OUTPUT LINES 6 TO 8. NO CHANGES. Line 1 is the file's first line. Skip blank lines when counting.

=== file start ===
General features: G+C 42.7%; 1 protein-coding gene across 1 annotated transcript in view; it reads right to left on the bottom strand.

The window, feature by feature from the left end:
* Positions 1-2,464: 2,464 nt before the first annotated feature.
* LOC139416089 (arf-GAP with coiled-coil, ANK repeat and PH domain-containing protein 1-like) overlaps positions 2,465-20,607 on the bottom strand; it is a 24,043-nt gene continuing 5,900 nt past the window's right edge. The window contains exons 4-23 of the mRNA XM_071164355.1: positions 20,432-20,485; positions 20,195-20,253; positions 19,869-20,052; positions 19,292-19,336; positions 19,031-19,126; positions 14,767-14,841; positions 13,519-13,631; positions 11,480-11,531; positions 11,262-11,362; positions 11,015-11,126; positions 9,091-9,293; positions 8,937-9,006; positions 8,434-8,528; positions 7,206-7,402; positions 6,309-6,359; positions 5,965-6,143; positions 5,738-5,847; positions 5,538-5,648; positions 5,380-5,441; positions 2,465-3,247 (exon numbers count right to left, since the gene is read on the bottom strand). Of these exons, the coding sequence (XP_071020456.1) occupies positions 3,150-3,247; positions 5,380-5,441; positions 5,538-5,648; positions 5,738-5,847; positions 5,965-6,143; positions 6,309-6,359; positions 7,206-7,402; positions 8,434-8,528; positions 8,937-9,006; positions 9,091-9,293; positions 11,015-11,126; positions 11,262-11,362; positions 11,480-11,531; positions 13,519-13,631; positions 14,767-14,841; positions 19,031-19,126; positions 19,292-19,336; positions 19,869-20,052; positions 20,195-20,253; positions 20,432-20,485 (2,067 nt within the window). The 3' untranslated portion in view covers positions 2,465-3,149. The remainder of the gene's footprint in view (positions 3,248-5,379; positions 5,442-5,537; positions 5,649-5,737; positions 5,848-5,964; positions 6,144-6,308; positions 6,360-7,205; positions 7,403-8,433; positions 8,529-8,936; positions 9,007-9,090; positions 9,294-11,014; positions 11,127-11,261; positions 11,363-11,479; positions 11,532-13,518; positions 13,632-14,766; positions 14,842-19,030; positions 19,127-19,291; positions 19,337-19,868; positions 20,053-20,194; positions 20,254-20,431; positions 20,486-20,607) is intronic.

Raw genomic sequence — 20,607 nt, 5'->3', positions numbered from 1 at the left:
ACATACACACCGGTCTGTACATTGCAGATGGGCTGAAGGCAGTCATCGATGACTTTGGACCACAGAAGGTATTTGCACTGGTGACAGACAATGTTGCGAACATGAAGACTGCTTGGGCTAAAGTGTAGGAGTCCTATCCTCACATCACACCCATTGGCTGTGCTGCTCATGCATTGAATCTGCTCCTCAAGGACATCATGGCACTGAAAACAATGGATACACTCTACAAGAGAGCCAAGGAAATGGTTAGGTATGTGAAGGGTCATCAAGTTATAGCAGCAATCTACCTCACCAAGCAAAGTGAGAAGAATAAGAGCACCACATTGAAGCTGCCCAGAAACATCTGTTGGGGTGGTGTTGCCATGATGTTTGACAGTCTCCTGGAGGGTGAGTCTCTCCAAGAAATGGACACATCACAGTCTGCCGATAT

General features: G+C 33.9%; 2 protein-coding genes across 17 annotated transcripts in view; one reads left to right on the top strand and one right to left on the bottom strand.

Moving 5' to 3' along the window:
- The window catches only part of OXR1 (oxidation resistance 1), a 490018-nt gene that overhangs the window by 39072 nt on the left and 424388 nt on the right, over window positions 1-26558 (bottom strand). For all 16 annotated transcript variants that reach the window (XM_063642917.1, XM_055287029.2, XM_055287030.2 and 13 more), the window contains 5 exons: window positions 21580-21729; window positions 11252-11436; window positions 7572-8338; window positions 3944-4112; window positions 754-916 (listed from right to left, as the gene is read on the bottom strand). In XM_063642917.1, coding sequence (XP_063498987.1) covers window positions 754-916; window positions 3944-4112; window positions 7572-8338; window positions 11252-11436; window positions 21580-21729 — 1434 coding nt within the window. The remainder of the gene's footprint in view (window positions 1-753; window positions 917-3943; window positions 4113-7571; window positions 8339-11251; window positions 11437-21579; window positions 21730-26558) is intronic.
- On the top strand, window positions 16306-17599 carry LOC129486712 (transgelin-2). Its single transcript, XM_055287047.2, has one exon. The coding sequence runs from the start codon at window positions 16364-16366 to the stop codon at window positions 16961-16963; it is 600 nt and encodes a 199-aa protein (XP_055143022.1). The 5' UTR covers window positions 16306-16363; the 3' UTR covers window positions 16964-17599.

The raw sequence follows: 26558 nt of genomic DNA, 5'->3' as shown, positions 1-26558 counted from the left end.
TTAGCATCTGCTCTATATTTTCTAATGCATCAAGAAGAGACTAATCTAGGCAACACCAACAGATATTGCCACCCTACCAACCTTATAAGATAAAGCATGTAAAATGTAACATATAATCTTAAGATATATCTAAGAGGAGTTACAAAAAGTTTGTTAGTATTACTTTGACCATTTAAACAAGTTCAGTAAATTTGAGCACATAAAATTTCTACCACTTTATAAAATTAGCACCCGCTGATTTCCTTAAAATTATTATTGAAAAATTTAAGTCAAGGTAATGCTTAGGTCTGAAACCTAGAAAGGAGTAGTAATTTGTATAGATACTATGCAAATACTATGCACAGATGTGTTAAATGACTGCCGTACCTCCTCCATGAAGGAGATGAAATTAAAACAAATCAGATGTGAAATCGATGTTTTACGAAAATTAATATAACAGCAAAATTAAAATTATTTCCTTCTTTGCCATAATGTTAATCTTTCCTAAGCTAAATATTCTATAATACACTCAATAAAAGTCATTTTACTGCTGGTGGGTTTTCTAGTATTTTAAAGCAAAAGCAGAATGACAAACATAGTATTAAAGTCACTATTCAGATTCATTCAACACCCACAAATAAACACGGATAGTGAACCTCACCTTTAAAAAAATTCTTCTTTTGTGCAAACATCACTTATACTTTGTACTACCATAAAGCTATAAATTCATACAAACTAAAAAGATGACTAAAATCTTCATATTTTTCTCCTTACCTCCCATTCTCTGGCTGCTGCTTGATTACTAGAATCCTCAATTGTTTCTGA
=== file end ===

ACATACACACCGGTCTGTACATTGCAGATGGGCTGAAGGCAGTCATCGATGACTTTGGACCACAGAAGGTATTTGCACTGGTGACAGACAATGTTGCGAACATGAAGACTGCTTGGGCTAAAGTGTAGGAGTCCTATCCTCACATCACACCCATTGGCTGTGCTGCTCATGCATTGAATCTGCTCCTCAAGGACATCATGGCACTGAAAACAATGGATACACTCTACAAGAGAGCCAAGGAAATGGTTAGGTATGTGAAGGGTCATCAAGTTATAGCAGCAATCTACCTCACCAAGCAAAGTGAGAAGAATAAGAGCACCACATTGAAGCTGCCCAGAAACATCTGTTGGGGTGGTGTTGCCATGATGTTTGACAGTCTCCTGGAGGGTGAGTCTCTCCAAGAAATGGACACATCACAGTCTGCCGATAT

General features: G+C 33.9%; 2 protein-coding genes across 17 annotated transcripts in view; one reads left to right on the top strand and one right to left on the bottom strand.

Moving 5' to 3' along the window: